Cognitive impairment in Aboriginal people with heavy episodic patterns of alcohol use
Cairney, Sheree, Clough, Alan, Jaragba, Muriel, and Maruff, Paul (2007) Cognitive impairment in Aboriginal people with heavy episodic patterns of alcohol use. Addiction, 102 (6). pp. 909-915.
|PDF - Repository staff only - Requires a PDF viewer such as GSview, Xpdf or Adobe Acrobat Reader|
View at Publisher Website: http://dx.doi.org/10.1111/j.1360-0443.20...
Background: With chronic alcohol abuse, cognitive studies suggest that progressive cognitive decline may precede more serious and irreversible neurological syndromes. The early detection of cognitive impairment may therefore aid in the prevention of permanent brain damage. Despite the devastating consequences of alcohol abuse among Aboriginal Australians, the effects on brain function have never been studied in this population and a lack of appropriate assessment tools has prevented the development of such research.
Aims: To determine the impact of long-term and heavy episodic alcohol use on cognitive function in Aboriginal people.
Design: Cross-sectional comparing heavy episodic alcohol users with non-alcohol users.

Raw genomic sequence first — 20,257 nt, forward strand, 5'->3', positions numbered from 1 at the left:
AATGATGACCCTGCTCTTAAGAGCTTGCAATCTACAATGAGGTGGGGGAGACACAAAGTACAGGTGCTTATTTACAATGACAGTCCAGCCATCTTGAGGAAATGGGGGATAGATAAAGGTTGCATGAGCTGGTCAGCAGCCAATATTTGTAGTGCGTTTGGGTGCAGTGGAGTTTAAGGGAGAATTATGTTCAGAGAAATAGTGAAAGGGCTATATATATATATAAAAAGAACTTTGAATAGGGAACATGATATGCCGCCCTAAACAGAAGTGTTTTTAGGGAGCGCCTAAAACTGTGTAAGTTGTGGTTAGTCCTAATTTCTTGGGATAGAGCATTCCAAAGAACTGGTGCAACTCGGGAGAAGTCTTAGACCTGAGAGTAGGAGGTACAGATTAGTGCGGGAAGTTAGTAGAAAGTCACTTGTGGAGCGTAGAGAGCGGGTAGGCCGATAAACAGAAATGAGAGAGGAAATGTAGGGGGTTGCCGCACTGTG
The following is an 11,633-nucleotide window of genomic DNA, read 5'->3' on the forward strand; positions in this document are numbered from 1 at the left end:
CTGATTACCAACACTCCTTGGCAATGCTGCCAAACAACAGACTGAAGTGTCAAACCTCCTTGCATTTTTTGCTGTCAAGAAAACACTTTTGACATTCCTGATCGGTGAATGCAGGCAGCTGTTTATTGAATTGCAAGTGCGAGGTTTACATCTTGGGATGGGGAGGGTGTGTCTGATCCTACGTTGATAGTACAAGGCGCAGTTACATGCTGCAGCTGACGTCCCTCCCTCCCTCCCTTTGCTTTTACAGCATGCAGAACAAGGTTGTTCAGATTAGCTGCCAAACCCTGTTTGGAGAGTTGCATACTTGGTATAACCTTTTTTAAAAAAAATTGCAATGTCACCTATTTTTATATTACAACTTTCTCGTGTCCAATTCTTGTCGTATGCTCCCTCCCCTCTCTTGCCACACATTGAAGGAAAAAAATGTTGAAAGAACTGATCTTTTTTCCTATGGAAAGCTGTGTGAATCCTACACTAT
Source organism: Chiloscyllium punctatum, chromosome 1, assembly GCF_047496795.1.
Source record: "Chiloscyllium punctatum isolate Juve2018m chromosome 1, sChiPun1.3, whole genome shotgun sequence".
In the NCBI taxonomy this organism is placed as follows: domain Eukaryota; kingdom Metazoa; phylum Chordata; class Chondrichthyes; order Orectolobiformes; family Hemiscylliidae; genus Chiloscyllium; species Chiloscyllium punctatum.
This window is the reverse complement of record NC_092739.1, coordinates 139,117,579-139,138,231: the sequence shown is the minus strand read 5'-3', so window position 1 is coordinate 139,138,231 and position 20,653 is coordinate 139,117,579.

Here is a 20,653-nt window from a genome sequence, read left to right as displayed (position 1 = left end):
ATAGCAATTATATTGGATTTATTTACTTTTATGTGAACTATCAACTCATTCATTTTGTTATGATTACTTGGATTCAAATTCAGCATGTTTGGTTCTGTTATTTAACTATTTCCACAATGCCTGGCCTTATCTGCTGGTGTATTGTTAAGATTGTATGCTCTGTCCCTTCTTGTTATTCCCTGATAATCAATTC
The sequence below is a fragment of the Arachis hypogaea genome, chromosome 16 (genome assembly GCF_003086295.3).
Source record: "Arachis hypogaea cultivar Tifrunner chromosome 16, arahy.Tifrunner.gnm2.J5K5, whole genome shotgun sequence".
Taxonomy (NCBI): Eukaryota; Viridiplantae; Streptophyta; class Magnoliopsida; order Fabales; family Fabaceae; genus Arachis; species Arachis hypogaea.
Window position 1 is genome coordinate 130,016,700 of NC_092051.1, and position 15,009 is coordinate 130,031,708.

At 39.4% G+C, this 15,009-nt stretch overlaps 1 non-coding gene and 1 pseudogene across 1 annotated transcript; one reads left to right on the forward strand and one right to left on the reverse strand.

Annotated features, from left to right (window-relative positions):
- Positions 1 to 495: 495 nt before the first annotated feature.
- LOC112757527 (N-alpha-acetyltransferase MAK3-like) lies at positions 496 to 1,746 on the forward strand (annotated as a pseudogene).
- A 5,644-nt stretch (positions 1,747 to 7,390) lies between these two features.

Setting: Two remote Aboriginal communities in north-east Arnhem Land, northern Australia.
Subjects: The control group consisted of 24 non-drinkers (15 males, nine female) and the heavy episodic group consisted of 20 people (19 males, one female) who had been drinking alcohol in a heavy episodic style (median 14 drinks per occasion) for a mean of 8.9 years (SD = 5.0).
Measurements: Interview to obtain demographic information, substance abuse history and symptoms of mental health and wellbeing, together with a computerized cognitive assessment battery (CogState Ltd).
Findings: Compared with non-drinkers, heavy episodic drinkers showed reduced psychomotor speed (P = 0.04) and reduced accuracy when performing tasks of attention (P = 0.045), working memory (P = 0.04), implicit memory (P = 0.03) and associate learning and memory (P = 0.001).
Conclusions: Specific cognitive abnormalities that suggest frontostriatal abnormalities and have been observed in association with chronic alcoholism in other populations were observed among Aboriginal Australians who were heavy episodic alcoholic users.
|Item Type:||Article (Refereed Research - C1)|
|Keywords:||indigenous; cognitive; episodic; alcohol; cultural assessment; memory; Aboriginal|
|FoR Codes:||11 MEDICAL AND HEALTH SCIENCES > 1109 Neurosciences > 110999 Neurosciences not elsewhere classified @ 50%|
17 PSYCHOLOGY AND COGNITIVE SCIENCES > 1701 Psychology > 170106 Health, Clinical and Counselling Psychology @ 50%
|SEO Codes:||92 HEALTH > 9203 Indigenous Health > 920399 Indigenous Health not elsewhere classified @ 51%|
92 HEALTH > 9204 Public Health (excl. Specific Population Health) > 920410 Mental Health @ 49%
|Deposited On:||21 Jul 2009 09:37|
|Last Modified:||17 May 2013 00:26|
Last 12 Months: 0
|Citation Counts with External Providers:||Web of Science: 19|
Repository Staff Only: item control page